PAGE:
A Simple Guide to Microneedling
Microneedling has become a sensation after seen performed on celebrities like Kim Kardashian and Gwyneth Paltrow. Pictures of bright red faces, sometimes dotted with blood, have caught the attention of everyone on social media. There is much buzz around the procedure and even more confusion. But fear not! First Derm is here to give you a quick rundown on this latest cosmetic craze.
A post shared by Kim Kardashian West (@kimkardashian) Mar 10, 2013 at 6:14pm PDT
What is Microneedling?
This popular practice, also known as collagen-induction therapy, is a procedure in which a device covered in miniscule needles puncture the skin to create tiny wounds. Collagen and elastin production increases to repair those wounds, leaving the skin smoother, tighter, and firmer. During microneedling sessions, licensed professionals perform microneedling by combining fine needles with radio frequency energy. They also often apply a numbing cream to lessen the tingling sensation.
The procedure is an effective method for treating melasma, alopecia, cellulite, and fine lines. These common skin and hair conditions are resolved because of the stimulation of the body’s natural repair mechanisms. In addition, mirconeedling procedures improve atrophic facial scars. Atrophic scars, often caused by acne, create pits in the skin due to fat and muscle loss.
Want a better understanding of how to approach your skin concern? Ask one of our board-certified dermatologists today!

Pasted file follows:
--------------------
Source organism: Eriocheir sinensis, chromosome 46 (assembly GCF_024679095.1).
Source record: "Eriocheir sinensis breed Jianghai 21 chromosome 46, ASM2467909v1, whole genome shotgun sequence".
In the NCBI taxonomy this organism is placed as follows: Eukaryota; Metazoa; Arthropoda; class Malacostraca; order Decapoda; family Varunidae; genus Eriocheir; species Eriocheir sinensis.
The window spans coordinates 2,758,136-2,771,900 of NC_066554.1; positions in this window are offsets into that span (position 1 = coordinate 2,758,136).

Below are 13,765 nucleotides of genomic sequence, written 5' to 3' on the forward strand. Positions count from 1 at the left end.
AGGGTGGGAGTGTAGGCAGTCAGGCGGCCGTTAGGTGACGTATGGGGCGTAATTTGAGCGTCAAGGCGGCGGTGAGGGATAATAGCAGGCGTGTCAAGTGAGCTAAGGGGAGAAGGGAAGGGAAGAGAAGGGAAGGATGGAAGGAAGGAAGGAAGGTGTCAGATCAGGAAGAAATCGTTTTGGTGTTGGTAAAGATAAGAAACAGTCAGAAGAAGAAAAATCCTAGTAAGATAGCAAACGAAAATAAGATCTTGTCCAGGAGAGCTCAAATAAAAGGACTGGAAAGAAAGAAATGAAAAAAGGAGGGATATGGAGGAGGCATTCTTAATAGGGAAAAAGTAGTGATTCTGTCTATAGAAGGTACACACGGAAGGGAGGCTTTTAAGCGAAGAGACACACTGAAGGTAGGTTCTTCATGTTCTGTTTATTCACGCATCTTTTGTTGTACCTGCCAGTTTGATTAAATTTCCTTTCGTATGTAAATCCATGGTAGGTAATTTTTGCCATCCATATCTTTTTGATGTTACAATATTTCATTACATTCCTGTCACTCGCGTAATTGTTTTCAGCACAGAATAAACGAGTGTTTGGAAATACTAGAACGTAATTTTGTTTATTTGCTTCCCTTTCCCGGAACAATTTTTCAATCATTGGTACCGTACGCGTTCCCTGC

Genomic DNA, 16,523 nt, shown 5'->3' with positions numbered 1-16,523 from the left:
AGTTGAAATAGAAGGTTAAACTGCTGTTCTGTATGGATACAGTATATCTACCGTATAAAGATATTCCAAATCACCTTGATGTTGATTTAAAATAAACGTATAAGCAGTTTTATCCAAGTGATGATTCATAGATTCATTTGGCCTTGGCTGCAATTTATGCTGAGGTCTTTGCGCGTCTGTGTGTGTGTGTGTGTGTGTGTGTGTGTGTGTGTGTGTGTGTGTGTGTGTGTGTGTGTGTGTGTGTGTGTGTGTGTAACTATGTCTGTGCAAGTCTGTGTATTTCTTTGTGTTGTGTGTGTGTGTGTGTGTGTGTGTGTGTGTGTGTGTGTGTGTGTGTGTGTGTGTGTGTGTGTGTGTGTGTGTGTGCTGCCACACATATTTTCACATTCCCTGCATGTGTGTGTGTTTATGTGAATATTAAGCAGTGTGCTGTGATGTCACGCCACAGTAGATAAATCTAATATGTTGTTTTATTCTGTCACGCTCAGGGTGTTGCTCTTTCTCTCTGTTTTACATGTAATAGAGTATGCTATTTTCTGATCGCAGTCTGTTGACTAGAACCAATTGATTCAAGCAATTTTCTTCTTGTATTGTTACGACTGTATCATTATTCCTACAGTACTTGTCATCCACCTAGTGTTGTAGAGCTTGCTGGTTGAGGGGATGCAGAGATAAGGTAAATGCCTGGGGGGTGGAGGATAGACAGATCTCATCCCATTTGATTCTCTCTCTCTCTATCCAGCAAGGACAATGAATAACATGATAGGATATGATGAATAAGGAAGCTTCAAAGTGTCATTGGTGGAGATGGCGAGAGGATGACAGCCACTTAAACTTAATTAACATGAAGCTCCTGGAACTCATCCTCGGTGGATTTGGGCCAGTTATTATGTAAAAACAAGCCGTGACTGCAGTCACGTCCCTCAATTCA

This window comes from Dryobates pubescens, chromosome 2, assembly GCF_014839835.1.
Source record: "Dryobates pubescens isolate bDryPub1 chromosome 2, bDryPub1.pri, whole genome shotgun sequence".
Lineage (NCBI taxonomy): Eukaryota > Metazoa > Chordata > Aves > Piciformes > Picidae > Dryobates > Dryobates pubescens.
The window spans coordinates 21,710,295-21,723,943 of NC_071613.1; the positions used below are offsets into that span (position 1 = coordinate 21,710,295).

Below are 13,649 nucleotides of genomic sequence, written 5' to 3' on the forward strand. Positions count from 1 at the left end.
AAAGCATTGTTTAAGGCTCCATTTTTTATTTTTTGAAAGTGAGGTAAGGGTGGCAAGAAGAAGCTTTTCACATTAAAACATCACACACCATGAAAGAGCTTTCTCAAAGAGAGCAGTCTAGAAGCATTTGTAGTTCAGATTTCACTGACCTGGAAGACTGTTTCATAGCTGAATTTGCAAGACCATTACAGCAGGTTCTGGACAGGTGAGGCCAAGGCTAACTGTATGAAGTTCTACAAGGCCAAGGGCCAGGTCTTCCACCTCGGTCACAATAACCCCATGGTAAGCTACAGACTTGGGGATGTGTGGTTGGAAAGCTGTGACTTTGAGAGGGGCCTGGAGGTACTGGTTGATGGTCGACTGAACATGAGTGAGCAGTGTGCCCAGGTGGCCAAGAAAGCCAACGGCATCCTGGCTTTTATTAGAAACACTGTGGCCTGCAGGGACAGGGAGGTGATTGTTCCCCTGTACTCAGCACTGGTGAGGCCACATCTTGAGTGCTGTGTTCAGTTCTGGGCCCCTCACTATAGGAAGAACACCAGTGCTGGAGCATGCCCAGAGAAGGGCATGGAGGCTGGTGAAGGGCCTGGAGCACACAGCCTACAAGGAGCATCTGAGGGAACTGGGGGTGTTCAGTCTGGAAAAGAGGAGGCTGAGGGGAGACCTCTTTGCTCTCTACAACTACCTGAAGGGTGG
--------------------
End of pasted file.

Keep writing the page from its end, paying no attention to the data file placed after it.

Nonablative fractional lasers is an alternative to microneedling in treating deep-rooted acne scars. But according to Dermatologic Surgery, microneedling performs similar results with fewer side effects and less downtime. Plus, it’s several hundred dollars cheaper: nonablative fractional lasers can cost anywhere between $1000-$3000, while microneedling averages to about $300 per session.
While studies have shown that microneedling is a favorable treatment for atrophic scars, more effective methods exist in healing other types of deeply-rooted acne scars. Indian Online Dermatology Journal reports that alternative procedures, like punch incision, microdermabrasion, or deep chemical peels improve the appearance of pitted scars, boxcar scars, and linear scars.
To determine if microneedling is a procedure that could help you with your skin concerns, ask a licensed dermatologist!
Can You Perform Microneedling at Home?
The short answer: no. Only a licensed dermatologist or esthetician can perform the microneedling procedure. However, you can mimic a similar procedure at home with derma roller. Using derma rollers can create teeny punctures to tighten the skin and allow for the skin to soak ingredients in skin care products. But unlike microneedling, the derma roller cannot penetrate the dermis.
This at-home version of microneedling also comes with its own set of rules, risks, and limitations. It’s essential that you keep your derma rollers in isopropyl alcohol when not in use. This is a good habit that prevents further bacteria or dirt from contaminating the skin when you use it again.
In the case of acne, you should suspend the use of derma rollers entirely or avoid the breakout area when in use. Why? They can open pimples to more bacteria and cause further irritation to the skin. Derma rollers may not be suited for all skin types either. The procedure is sometimes linked to worsening hyperpigmentation in darker-skinned individuals.
After all, the success of derma rollers depends patient to patient, consult one of our dermatologists before grabbing one to see if it is right for you!
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